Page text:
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Karl Shoemaker Shoemaker
Associate Professor

Email: kbshoemaker@wisc.edu
Phone: (608)263-1830
Office: 4109 Mosse Humanities
Mailbox: 4005 Mosse Humanities

Office Hours: TBA

Education: PhD: University of California, Berkeley; JD: Cumberland School of Law; BA: Liberty University

Research Specialization:

I am a medievalist and a legal historian. I am particularly interested in the history of criminal law and the historical development of legal and political institutions concerned with punishment, dispute settlement, and social control in the high and late middle ages. My research also ranges more broadly into the development of the western legal tradition, with an eye toward comparing developments in medieval English and Roman-canon law. My first book examines the development and eventual abolition of sanctuary rights for fugitive criminals across medieval English, Roman, and canon law traditions. I am currently working on a monograph that examines the legal career of the devil in the late middle ages.

I teach a upper level undergraduate and graduate history courses. I also teach undergraduate courses in the Legal Studies Program and the Sociology Department, and occasionally in the Law School

Selected Publications:

Books and edited collections:

  • Sanctuary and Crime in the Middle Ages, 400-1500. (Fordham University Press, spring 2010).
  • Who Deserves to Die?: Constructing the Executable Subject (co-edited with Austin Sarat) (University of Massachusetts Press, 2010)


  • “The Medieval Origins of the Supreme Court's Prohibition on Executing the Insane,” in Who Deserves to Die?: Constructing the Executable Subject, eds. Austin Sarat and Karl Shoemaker (University of Massachusetts, Amherst, 2010)
  • “Punishment,” in Law and the Humanities, eds. Austin Sarat, Matthew Anderson, and Catherine O. Frank (Cambridge University Press, 2009).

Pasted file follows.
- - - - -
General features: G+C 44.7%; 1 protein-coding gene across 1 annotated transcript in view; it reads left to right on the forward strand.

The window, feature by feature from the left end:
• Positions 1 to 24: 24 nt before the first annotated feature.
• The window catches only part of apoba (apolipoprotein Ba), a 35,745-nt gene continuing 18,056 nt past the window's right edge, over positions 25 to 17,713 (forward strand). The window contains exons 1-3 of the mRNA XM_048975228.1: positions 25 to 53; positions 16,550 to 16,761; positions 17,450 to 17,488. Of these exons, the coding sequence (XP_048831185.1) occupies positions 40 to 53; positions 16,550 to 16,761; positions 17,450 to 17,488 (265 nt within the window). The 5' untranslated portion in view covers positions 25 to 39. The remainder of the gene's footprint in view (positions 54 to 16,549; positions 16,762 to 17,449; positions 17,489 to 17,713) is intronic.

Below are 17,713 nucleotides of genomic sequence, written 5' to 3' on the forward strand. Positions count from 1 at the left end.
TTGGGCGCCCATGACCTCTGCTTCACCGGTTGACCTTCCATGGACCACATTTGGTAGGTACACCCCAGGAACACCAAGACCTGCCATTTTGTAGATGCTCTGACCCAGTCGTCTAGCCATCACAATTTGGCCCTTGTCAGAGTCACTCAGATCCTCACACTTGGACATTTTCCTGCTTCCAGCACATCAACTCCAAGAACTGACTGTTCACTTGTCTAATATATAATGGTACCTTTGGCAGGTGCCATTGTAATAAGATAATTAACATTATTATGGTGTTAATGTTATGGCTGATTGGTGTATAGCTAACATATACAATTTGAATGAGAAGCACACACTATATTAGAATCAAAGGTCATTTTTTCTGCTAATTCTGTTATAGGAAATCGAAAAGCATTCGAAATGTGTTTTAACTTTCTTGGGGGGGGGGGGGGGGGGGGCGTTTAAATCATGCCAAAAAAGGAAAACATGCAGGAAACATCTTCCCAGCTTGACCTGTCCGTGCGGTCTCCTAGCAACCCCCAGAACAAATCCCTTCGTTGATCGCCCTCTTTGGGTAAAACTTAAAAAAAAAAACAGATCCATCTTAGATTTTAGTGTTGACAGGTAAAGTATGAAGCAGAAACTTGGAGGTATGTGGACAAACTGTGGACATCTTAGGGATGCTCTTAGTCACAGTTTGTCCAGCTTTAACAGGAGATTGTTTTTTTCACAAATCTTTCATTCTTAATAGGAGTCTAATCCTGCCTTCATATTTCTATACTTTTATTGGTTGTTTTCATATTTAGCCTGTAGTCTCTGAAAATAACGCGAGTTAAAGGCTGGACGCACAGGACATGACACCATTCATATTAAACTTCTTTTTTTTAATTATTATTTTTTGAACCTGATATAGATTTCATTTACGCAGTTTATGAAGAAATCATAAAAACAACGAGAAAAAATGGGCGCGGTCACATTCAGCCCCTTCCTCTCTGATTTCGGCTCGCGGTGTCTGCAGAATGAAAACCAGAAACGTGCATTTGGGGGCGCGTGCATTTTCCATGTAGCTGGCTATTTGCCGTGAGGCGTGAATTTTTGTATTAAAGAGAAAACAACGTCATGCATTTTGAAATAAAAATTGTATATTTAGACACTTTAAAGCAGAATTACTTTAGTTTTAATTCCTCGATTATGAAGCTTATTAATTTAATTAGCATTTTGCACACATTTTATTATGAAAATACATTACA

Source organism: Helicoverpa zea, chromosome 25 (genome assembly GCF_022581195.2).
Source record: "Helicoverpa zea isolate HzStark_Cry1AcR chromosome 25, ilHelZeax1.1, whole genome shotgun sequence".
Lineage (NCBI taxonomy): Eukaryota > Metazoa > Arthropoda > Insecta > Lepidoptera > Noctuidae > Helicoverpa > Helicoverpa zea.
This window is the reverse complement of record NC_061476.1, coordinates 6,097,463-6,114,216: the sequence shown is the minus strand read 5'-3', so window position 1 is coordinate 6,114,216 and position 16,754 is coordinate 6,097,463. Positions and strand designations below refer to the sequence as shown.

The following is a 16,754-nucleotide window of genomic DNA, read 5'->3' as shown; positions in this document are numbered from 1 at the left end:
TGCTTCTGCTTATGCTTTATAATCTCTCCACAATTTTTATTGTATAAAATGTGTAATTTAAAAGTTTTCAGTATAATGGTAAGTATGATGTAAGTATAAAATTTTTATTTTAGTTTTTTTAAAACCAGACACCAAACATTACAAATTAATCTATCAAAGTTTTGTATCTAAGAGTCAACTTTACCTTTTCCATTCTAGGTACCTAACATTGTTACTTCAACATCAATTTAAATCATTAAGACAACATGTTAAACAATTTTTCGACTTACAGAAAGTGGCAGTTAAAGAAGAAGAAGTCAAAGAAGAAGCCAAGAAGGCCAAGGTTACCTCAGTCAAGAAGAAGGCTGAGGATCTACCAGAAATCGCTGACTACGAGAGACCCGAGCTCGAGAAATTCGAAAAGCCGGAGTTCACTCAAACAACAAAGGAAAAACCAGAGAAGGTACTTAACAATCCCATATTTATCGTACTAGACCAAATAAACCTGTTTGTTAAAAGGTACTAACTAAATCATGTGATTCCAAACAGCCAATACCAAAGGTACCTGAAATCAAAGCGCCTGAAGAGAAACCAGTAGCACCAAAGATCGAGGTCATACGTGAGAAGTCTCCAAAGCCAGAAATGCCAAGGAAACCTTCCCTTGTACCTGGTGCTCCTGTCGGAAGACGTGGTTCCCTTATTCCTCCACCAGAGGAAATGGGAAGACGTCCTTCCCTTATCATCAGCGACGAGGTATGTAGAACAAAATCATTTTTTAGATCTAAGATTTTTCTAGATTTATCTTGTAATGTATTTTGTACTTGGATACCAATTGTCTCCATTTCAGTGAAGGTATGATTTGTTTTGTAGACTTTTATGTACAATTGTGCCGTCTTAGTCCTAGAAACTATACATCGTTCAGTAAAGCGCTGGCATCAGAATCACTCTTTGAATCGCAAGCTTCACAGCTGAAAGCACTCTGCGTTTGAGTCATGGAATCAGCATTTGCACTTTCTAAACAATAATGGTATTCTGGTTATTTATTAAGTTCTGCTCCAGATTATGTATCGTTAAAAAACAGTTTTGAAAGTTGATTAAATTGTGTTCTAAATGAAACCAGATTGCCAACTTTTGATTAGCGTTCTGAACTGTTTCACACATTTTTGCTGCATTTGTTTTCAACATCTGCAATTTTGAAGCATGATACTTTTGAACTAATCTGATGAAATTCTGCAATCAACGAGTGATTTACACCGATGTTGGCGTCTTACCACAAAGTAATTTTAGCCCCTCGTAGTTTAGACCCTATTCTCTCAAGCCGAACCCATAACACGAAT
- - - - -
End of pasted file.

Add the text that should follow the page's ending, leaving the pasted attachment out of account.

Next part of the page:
• (with William J. Courtenay) “The Tears of Nicholas: Simony and Perjury by a Parisian Master of Theology in the Fourteenth Century,” 83 Speculum 603-628 (2008)
  • “Revenge as a ‘Medium Good’ in the Twelfth Century” in 1 Law, Culture, and Humanities, 333-358 (2005).
  • “The Birth of Official Criminal Prosecutions in the Common Law,” in Rechtssysteme in Vergleich: Die Staatsanwaltschaft (Vittorio Klostermann, 2005).
  • “Foremost Among the Prerogatives of Sovereignty: The Power to Punish and the Death of Comity in American Criminal Law,” in 30 Journal of Law Politics and Society 33-50 (2004)
  • “The Problem of Pain in Punishment: A Historical Perspective,” in Pain, Death, and the Law, pp. 15-41, ed. Austin Sarat, (University of Michigan Press, 2001).
  • “Criminal Procedure in Medieval European Law: A Comparison Between English and Roman-Canonical Developments after the IV Lateran Council” 85 Zeitschrift der Savigny-Stiftung für Rechtsgeschichte - Kanonistische Abteilung 174-202 (1999).

History Courses Taught:

Lecture Courses:

  • History 426 - The History of Punishment
  • History 459 - The Rule of Law: Historical and Philosophical Models - Syllabus 2010 (pdf)
  • History 550 - Advanced Interdisciplinary Studies in Medieval Civilization
  • History 550 - Medieval Law and Society - Syllabus 2012 (pdf)

Undergraduate Seminars:

  • History 600 - Advanced Seminar in History - Topics: "Law and the Sacred in the Middle Ages"

Graduate Courses:

  • History 720 - Proseminar in Medieval History
  • History 805 - Seminar in Medieval History
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